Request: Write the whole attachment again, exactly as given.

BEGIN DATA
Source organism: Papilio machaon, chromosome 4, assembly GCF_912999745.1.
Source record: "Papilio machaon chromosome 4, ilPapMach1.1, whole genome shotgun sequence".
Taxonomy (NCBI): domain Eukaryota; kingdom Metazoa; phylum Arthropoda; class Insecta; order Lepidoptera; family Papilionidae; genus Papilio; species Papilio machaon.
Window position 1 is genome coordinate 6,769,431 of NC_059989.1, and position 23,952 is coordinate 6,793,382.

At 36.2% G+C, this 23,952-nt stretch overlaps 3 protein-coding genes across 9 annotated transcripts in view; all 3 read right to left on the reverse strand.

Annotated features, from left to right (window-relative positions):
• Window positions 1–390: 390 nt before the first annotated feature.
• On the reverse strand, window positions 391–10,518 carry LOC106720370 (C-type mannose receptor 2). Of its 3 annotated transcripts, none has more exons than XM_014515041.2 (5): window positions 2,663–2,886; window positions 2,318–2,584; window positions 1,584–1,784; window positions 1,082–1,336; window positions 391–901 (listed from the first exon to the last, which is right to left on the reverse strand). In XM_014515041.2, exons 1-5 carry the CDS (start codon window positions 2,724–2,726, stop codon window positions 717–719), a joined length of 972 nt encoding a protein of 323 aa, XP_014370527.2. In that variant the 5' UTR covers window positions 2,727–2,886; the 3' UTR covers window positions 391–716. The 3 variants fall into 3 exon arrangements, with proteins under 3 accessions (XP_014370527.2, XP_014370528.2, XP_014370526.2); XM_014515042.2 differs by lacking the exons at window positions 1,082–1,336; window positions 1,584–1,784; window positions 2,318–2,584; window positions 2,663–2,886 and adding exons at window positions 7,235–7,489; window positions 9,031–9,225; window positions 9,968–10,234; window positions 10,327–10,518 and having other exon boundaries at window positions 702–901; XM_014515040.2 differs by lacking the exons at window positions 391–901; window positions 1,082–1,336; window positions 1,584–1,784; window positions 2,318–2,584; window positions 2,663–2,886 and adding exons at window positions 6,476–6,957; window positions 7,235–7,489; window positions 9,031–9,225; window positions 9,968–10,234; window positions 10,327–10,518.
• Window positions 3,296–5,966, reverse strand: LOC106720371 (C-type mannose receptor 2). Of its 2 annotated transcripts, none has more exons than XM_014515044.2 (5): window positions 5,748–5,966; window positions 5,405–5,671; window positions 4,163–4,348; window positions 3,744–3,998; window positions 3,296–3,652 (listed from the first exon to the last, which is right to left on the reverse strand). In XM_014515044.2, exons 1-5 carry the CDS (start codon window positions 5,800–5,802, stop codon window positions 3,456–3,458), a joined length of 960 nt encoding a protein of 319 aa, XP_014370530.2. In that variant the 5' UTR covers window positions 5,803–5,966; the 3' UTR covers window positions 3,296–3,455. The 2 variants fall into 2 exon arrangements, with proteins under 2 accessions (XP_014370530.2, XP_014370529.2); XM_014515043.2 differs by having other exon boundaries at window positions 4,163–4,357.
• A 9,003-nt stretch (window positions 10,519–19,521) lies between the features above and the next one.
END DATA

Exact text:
Source organism: Papilio machaon, chromosome 4, assembly GCF_912999745.1.
Source record: "Papilio machaon chromosome 4, ilPapMach1.1, whole genome shotgun sequence".
Taxonomy (NCBI): domain Eukaryota; kingdom Metazoa; phylum Arthropoda; class Insecta; order Lepidoptera; family Papilionidae; genus Papilio; species Papilio machaon.
Window position 1 is genome coordinate 6,769,431 of NC_059989.1, and position 23,952 is coordinate 6,793,382.

At 36.2% G+C, this 23,952-nt stretch overlaps 3 protein-coding genes across 9 annotated transcripts in view; all 3 read right to left on the reverse strand.

Annotated features, from left to right (window-relative positions):
• Window positions 1–390: 390 nt before the first annotated feature.
• On the reverse strand, window positions 391–10,518 carry LOC106720370 (C-type mannose receptor 2). Of its 3 annotated transcripts, none has more exons than XM_014515041.2 (5): window positions 2,663–2,886; window positions 2,318–2,584; window positions 1,584–1,784; window positions 1,082–1,336; window positions 391–901 (listed from the first exon to the last, which is right to left on the reverse strand). In XM_014515041.2, exons 1-5 carry the CDS (start codon window positions 2,724–2,726, stop codon window positions 717–719), a joined length of 972 nt encoding a protein of 323 aa, XP_014370527.2. In that variant the 5' UTR covers window positions 2,727–2,886; the 3' UTR covers window positions 391–716. The 3 variants fall into 3 exon arrangements, with proteins under 3 accessions (XP_014370527.2, XP_014370528.2, XP_014370526.2); XM_014515042.2 differs by lacking the exons at window positions 1,082–1,336; window positions 1,584–1,784; window positions 2,318–2,584; window positions 2,663–2,886 and adding exons at window positions 7,235–7,489; window positions 9,031–9,225; window positions 9,968–10,234; window positions 10,327–10,518 and having other exon boundaries at window positions 702–901; XM_014515040.2 differs by lacking the exons at window positions 391–901; window positions 1,082–1,336; window positions 1,584–1,784; window positions 2,318–2,584; window positions 2,663–2,886 and adding exons at window positions 6,476–6,957; window positions 7,235–7,489; window positions 9,031–9,225; window positions 9,968–10,234; window positions 10,327–10,518.
• Window positions 3,296–5,966, reverse strand: LOC106720371 (C-type mannose receptor 2). Of its 2 annotated transcripts, none has more exons than XM_014515044.2 (5): window positions 5,748–5,966; window positions 5,405–5,671; window positions 4,163–4,348; window positions 3,744–3,998; window positions 3,296–3,652 (listed from the first exon to the last, which is right to left on the reverse strand). In XM_014515044.2, exons 1-5 carry the CDS (start codon window positions 5,800–5,802, stop codon window positions 3,456–3,458), a joined length of 960 nt encoding a protein of 319 aa, XP_014370530.2. In that variant the 5' UTR covers window positions 5,803–5,966; the 3' UTR covers window positions 3,296–3,455. The 2 variants fall into 2 exon arrangements, with proteins under 2 accessions (XP_014370530.2, XP_014370529.2); XM_014515043.2 differs by having other exon boundaries at window positions 4,163–4,357.
• A 9,003-nt stretch (window positions 10,519–19,521) lies between the features above and the next one.